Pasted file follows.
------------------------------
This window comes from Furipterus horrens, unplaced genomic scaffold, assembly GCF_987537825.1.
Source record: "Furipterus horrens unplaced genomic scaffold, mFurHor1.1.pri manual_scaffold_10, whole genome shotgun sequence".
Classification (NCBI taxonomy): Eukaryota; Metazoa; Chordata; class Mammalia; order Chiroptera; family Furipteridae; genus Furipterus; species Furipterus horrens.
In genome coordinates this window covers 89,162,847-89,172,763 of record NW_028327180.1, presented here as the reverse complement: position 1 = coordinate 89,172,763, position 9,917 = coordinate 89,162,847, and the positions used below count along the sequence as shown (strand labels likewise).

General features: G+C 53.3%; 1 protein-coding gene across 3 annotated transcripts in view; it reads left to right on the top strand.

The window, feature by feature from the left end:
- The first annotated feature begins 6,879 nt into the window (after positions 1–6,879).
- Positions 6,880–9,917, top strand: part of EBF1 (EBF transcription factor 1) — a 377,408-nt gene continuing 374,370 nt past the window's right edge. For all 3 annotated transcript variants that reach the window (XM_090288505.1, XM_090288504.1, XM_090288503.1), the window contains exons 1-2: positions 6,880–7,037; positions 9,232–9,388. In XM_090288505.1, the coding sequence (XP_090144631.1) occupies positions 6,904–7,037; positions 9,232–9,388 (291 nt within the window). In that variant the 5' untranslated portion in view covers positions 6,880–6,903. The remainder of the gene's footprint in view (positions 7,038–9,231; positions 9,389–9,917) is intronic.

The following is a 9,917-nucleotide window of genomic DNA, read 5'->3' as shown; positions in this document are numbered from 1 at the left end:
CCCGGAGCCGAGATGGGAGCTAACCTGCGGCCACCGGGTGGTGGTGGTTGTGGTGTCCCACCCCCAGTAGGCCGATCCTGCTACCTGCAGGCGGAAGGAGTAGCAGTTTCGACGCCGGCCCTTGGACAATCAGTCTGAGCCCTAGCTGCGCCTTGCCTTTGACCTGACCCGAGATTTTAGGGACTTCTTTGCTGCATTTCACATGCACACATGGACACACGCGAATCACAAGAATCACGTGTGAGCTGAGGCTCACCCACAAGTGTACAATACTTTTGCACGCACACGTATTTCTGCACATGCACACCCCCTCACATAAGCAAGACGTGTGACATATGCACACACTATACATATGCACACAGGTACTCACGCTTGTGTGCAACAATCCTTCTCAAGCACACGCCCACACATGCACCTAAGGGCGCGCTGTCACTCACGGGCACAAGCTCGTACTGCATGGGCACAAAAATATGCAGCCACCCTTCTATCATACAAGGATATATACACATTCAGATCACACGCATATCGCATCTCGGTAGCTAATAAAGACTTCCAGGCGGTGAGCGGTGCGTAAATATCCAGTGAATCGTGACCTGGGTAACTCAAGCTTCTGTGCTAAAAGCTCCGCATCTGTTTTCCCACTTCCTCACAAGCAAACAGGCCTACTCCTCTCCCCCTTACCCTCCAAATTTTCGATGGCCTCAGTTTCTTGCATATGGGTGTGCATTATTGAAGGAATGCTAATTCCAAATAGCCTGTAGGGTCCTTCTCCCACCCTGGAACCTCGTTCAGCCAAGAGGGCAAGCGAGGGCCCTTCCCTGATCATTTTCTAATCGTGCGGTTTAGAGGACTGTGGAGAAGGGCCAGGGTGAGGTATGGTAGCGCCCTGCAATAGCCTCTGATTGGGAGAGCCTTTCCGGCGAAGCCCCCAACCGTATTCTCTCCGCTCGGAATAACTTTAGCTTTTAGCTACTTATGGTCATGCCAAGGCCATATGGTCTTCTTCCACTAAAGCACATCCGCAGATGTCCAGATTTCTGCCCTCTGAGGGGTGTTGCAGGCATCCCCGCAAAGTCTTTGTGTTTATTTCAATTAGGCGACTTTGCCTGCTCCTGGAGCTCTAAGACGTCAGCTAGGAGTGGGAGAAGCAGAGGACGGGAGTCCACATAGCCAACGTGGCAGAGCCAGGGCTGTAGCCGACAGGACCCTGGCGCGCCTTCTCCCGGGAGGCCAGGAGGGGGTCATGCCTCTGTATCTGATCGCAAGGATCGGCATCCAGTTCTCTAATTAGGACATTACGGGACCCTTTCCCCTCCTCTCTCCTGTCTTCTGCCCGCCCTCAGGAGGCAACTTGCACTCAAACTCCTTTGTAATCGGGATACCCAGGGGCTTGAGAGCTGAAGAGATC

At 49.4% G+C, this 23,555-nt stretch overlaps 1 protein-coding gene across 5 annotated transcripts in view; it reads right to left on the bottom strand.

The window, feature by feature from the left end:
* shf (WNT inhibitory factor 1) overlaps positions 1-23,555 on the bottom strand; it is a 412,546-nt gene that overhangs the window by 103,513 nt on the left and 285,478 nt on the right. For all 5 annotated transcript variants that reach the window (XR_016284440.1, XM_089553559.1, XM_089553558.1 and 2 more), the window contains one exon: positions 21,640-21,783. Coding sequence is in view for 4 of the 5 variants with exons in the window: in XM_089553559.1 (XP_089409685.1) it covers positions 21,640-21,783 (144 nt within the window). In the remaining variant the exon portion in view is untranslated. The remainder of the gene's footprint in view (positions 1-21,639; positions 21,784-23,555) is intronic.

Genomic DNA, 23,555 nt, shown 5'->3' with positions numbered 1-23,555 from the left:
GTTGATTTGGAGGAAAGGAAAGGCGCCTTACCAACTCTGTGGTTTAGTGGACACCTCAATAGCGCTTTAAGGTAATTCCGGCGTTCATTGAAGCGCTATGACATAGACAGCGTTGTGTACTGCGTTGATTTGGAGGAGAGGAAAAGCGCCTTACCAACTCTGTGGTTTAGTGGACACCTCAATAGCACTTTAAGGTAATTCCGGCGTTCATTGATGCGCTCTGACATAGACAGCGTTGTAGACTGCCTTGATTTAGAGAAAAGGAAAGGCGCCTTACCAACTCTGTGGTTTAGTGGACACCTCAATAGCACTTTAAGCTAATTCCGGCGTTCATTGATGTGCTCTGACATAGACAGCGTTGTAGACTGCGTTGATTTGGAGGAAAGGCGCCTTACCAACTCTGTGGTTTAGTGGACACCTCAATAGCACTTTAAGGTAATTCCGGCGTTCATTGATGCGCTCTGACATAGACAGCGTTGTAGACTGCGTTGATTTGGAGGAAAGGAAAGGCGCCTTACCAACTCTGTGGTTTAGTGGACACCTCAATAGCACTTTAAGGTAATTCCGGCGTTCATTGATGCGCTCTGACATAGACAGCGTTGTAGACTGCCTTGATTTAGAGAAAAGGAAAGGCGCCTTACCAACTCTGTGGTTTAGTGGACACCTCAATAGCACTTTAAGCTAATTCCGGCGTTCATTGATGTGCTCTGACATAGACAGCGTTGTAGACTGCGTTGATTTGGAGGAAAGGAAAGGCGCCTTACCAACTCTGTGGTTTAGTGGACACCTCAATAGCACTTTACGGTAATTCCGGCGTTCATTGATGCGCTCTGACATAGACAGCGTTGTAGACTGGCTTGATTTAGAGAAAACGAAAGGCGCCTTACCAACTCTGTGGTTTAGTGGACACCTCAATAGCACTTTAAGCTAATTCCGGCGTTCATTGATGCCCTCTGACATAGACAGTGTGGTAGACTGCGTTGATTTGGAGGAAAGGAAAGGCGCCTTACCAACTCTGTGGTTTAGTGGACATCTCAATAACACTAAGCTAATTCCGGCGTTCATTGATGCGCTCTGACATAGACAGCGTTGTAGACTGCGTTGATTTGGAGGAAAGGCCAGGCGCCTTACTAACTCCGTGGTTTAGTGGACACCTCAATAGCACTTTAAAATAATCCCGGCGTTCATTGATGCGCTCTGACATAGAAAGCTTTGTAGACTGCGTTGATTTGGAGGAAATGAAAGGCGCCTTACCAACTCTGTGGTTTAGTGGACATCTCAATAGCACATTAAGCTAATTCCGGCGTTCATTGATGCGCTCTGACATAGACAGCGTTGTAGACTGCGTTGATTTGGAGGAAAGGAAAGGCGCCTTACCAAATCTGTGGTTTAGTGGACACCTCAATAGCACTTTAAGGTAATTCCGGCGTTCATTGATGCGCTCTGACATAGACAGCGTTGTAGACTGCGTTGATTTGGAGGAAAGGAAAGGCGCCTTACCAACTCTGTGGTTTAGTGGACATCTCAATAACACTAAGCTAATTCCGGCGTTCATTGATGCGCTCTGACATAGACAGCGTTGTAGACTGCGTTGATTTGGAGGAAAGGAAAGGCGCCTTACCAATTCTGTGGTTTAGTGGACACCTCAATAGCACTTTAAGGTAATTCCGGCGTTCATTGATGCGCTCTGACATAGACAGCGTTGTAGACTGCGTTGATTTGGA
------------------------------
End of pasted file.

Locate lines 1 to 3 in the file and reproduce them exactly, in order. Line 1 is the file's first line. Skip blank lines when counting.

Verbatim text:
This window comes from Furipterus horrens, unplaced genomic scaffold, assembly GCF_987537825.1.
Source record: "Furipterus horrens unplaced genomic scaffold, mFurHor1.1.pri manual_scaffold_10, whole genome shotgun sequence".
Classification (NCBI taxonomy): Eukaryota; Metazoa; Chordata; class Mammalia; order Chiroptera; family Furipteridae; genus Furipterus; species Furipterus horrens.